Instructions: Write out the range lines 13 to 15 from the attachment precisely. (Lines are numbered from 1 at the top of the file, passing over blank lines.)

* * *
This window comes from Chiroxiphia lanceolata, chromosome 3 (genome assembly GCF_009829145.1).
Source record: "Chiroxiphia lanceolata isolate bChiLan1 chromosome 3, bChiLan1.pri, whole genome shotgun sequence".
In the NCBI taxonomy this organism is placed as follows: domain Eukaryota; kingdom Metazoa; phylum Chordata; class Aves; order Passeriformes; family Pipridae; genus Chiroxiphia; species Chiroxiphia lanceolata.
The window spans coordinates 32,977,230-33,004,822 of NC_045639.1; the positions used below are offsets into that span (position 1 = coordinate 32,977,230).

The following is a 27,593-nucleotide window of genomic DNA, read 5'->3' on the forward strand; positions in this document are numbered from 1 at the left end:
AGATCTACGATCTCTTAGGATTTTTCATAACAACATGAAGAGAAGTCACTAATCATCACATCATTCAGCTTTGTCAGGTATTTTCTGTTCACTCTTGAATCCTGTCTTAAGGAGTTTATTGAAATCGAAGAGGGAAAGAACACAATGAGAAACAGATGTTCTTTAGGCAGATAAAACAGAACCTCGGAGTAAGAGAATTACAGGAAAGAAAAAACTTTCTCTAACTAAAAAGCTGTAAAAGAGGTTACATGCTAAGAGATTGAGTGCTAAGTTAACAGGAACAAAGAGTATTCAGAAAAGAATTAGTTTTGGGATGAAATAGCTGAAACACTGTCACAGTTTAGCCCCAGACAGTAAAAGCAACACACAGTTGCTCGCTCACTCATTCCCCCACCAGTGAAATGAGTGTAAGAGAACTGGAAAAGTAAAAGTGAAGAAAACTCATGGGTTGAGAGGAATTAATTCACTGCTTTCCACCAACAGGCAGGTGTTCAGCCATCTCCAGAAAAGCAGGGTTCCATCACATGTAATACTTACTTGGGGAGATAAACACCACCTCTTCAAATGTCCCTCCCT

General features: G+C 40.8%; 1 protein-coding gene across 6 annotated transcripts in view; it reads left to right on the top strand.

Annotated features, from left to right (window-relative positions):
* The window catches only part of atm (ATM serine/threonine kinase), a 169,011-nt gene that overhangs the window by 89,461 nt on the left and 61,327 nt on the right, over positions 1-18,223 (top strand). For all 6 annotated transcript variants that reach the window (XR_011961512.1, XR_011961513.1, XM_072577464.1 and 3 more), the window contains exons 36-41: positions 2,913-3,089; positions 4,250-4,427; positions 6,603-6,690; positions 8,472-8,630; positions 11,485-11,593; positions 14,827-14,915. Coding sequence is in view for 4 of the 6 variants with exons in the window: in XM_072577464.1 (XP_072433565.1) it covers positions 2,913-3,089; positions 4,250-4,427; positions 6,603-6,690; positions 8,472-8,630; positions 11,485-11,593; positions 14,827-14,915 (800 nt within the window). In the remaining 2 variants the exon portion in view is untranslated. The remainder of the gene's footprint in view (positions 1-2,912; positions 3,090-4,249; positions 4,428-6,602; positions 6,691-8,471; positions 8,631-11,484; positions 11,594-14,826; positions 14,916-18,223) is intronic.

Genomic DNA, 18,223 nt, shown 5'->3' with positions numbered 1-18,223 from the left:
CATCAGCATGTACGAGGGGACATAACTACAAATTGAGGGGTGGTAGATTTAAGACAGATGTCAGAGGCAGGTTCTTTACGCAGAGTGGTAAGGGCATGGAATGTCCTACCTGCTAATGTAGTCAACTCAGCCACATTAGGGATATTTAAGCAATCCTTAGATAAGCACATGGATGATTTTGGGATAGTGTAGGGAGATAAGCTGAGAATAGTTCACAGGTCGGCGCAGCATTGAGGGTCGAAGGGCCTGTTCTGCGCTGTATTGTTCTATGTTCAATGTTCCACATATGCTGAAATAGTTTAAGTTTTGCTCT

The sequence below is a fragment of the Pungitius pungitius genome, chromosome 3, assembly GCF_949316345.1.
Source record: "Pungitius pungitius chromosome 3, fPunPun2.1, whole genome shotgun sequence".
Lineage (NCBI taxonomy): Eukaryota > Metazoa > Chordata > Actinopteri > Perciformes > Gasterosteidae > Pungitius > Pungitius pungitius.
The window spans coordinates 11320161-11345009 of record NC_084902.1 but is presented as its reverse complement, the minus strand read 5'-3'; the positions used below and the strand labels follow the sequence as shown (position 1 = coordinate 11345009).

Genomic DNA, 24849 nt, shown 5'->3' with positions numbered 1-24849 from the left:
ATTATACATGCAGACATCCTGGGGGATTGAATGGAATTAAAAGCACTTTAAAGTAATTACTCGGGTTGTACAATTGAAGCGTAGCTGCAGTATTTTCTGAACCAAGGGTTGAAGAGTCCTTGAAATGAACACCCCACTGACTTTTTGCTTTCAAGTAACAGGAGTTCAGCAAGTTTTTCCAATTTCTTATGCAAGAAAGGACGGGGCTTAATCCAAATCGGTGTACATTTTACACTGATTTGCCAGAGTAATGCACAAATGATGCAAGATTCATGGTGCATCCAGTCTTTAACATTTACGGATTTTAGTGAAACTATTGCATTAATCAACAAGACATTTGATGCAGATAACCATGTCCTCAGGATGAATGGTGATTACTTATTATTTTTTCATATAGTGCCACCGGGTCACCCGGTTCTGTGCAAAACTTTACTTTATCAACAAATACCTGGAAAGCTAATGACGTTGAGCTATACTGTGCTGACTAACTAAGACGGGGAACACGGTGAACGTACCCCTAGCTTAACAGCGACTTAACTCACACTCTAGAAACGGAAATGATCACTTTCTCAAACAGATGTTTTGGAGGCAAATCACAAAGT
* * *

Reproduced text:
Source record: "Pungitius pungitius chromosome 3, fPunPun2.1, whole genome shotgun sequence".
Lineage (NCBI taxonomy): Eukaryota > Metazoa > Chordata > Actinopteri > Perciformes > Gasterosteidae > Pungitius > Pungitius pungitius.
The window spans coordinates 11320161-11345009 of record NC_084902.1 but is presented as its reverse complement, the minus strand read 5'-3'; the positions used below and the strand labels follow the sequence as shown (position 1 = coordinate 11345009).